Tom Kirkman

Permian already crested the productivity bell curve - downward now to Tier 2 geological locations

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Houston-based Apache Corp. and a California investment firm are entering into a partnership that will create a $3.5 billion pipeline and energy processing company in West Texas.

The agreement between Apache Corp. and Los Angeles-based Kayne Anderson Acquisition Group will create Altus Midstream LP. Apache Corp. will contribute its midstream assets at its Alpine High shale oil and gas play to Altus Midstream, while Kayne Anderson Acquisition Group will contribute $952 million in cash.

Apache Corp. will own a 71 percent percent stake in Altus Midstream, which will be based in Houston.

The Altus Midstream assets in West Texas’ Permian Basin oil field will include at least 380 million cubic feet a day of natural gas processing facilities, 178 miles of gathering and processed gas pipelines, connections to multiple markets.


The estimated market capitalization of $3.5 billion is based on the assumed sale of 354.4 million common shares at $10 a share.

This article first appeared on the Houston Chronicle

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The EIA Drilling Productivity Report shows  little growth in completed wells over the last several months. We know about the thousands of drilled but incomplete wells. Seems to me lack of take away capacity is the bottle neck until those pipelines are completed.

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Midland-Odessa Economy Continues to Reach New Highs


August 19, 2018

Midland and Odessa’s economies continue to rocket into record territory as the region rebounds from the downturn caused by falling oil prices in 2014-2015.


Karr Ingham, the Amarillo economist who prepares the Midland-Odessa Regional Economic Index for the Midland Development Corp., said, “Coming up with new descriptions for that economy is getting more difficult.”


The June index is 21 percent higher than it was in June 2017, while the Midland index is 20.8 percent higher and the Odessa index 21.3 percent higher than a year ago, according to Ingham. All components of the index posted year-over-year increases for the second quarter, “most impressively so, and remain higher midway through the year as well,” he said in a phone interview.


“This is a pretty stunning turn of events in the overall economy, which saw stunningly high growth rates and rapid recovery from sharp downturns. (But) this is unrivaled – the sheer rate of growth, the rate at which the economy has recovered and grown past its previous highs,” he said. “And the fact is, all this is occurring with a regional oil and gas index that’s nowhere near its peak level.”


He said that trend indicates a shift in the relationship between the general economy and the region’s oil and gas industry. The success area oil and gas producers are having in increasing production despite a lower rig count, fewer drilling permits and commodity prices well below the highs seen in recent years is pushing more and more revenue into the overall economy, he said.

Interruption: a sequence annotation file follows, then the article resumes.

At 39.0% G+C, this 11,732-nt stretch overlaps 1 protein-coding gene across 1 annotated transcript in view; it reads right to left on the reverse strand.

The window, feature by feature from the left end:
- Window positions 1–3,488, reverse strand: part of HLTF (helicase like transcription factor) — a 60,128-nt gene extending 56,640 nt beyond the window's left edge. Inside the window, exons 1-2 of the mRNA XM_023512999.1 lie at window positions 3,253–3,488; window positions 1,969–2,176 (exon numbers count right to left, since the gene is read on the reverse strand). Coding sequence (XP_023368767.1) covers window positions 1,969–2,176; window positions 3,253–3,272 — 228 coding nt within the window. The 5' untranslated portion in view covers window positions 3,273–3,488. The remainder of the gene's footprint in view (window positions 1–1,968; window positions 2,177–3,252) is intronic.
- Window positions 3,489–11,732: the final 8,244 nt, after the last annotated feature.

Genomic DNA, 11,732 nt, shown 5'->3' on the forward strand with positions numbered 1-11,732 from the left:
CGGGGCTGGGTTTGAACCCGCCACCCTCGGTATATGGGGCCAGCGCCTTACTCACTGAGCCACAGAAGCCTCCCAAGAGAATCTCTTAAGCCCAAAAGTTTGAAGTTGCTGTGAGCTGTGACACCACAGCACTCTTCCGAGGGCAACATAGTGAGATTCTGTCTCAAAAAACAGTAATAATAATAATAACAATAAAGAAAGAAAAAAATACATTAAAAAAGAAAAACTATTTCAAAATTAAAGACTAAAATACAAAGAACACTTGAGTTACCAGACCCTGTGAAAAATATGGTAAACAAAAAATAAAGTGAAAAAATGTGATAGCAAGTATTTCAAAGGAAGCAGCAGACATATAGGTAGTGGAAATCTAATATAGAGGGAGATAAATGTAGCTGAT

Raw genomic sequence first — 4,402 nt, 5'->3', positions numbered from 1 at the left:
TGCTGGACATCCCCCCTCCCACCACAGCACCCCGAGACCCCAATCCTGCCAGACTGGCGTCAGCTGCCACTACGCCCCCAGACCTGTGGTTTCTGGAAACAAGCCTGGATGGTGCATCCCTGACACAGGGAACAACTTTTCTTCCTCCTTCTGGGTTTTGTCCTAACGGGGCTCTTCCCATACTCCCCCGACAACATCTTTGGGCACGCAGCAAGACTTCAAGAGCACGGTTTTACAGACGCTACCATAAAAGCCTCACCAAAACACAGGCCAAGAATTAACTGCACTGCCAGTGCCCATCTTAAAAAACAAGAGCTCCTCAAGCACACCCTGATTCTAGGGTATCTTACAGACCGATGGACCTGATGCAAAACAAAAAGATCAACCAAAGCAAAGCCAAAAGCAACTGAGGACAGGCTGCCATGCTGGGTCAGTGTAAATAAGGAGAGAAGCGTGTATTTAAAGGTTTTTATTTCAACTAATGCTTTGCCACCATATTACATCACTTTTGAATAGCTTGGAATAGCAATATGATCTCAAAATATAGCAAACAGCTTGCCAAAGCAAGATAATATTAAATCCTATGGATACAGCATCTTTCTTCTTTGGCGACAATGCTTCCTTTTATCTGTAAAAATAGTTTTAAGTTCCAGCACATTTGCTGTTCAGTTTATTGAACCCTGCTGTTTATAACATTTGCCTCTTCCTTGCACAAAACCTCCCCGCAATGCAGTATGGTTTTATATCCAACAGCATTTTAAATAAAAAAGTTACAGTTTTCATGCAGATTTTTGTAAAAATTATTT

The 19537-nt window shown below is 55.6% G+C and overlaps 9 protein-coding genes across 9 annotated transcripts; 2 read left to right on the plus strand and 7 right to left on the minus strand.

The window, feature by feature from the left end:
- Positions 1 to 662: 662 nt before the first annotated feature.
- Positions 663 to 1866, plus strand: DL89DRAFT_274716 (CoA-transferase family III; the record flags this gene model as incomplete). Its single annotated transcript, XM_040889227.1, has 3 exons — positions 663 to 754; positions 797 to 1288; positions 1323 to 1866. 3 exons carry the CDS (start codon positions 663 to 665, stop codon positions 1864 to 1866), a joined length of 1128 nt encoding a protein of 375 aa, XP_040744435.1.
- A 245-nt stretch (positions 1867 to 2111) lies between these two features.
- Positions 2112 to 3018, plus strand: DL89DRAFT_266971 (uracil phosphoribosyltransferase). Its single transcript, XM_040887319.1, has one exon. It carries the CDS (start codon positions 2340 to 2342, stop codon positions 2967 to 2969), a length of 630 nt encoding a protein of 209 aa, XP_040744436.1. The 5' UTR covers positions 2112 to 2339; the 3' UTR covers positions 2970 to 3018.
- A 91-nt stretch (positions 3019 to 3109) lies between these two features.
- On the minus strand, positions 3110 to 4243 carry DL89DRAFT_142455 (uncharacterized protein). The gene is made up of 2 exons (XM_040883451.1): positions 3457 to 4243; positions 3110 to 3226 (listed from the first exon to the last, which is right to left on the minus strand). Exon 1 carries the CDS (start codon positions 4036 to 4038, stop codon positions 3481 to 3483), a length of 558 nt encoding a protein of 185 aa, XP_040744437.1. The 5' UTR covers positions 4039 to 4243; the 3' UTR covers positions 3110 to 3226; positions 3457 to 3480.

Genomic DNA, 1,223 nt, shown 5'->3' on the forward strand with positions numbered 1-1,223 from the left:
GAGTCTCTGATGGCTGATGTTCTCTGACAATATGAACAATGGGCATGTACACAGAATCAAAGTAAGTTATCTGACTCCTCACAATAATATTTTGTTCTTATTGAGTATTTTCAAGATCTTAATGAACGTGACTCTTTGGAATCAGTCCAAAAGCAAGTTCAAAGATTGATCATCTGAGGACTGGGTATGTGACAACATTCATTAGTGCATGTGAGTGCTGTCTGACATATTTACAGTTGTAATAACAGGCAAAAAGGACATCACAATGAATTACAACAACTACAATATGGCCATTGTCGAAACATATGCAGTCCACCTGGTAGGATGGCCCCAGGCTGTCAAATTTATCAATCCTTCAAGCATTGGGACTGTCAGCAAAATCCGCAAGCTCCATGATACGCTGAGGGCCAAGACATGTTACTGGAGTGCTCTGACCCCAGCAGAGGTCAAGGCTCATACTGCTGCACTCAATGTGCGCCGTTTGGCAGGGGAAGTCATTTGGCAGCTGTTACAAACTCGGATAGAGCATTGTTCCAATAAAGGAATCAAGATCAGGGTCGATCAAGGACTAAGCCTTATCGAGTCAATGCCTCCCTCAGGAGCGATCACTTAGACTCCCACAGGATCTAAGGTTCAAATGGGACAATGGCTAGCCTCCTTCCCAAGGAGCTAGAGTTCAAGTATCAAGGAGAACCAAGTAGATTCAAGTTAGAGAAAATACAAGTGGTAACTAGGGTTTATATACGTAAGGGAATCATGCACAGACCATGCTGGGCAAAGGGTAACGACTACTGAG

Retail spending in Midland-Odessa continued at what Ingham called a white-hot pace, jumping 42.2 percent in the first half of the year, 42.9 percent in the second quarter and 41.5 percent in June compared to a year earlier.


“Incredibly, the January to June 2018 real spending total is nearly 50 percent higher compared to the total through June 2016, just two years ago in the depths of the general economic contraction induced by an 80 percent decline in crude oil prices,” he said.


In Midland, retail spending was up 37.6 percent in the first half of the year, up 39.6 percent in the second quarter and 36.5 percent in June over the same period of 2017.


In Odessa, spending is up 46.9 percent in the first half of the year, 46 percent in the second quarter and 46.4 percent in June over last year.


Even more impressive, Ingham said, is another component of consumer spending. Automotive spending was up 38.3 percent in the first half of the year, 32.7 percent in the second quarter and 19.6 percent in June over a year ago.


In Midland, automotive spending was up 32.1 percent in the second half, 18.7 percent in the second quarter but a scant 0.8 percent in June compared to 2017 levels.


Still, compared to the growth in real spending, Ingham said the growth in new and used motor vehicles is even more impressive, up 68 percent compared to the January-to-June 2016 total, the low point in automotive spending during the economic contraction.


The unemployment rate has joined other components in record territory, Ingham said. The combined Midland-Odessa unemployment rate of 2.7 percent is the lowest rate ever and a decline of 34.4 percent from the 4.1 percent recorded at the same time last year. Unemployment rates for June and the second quarter are also below 3 percent, with June’s 2.8 percent marking the first time a June rate has fallen below 3 percent, and the second quarter rate averaged 2.5 percent.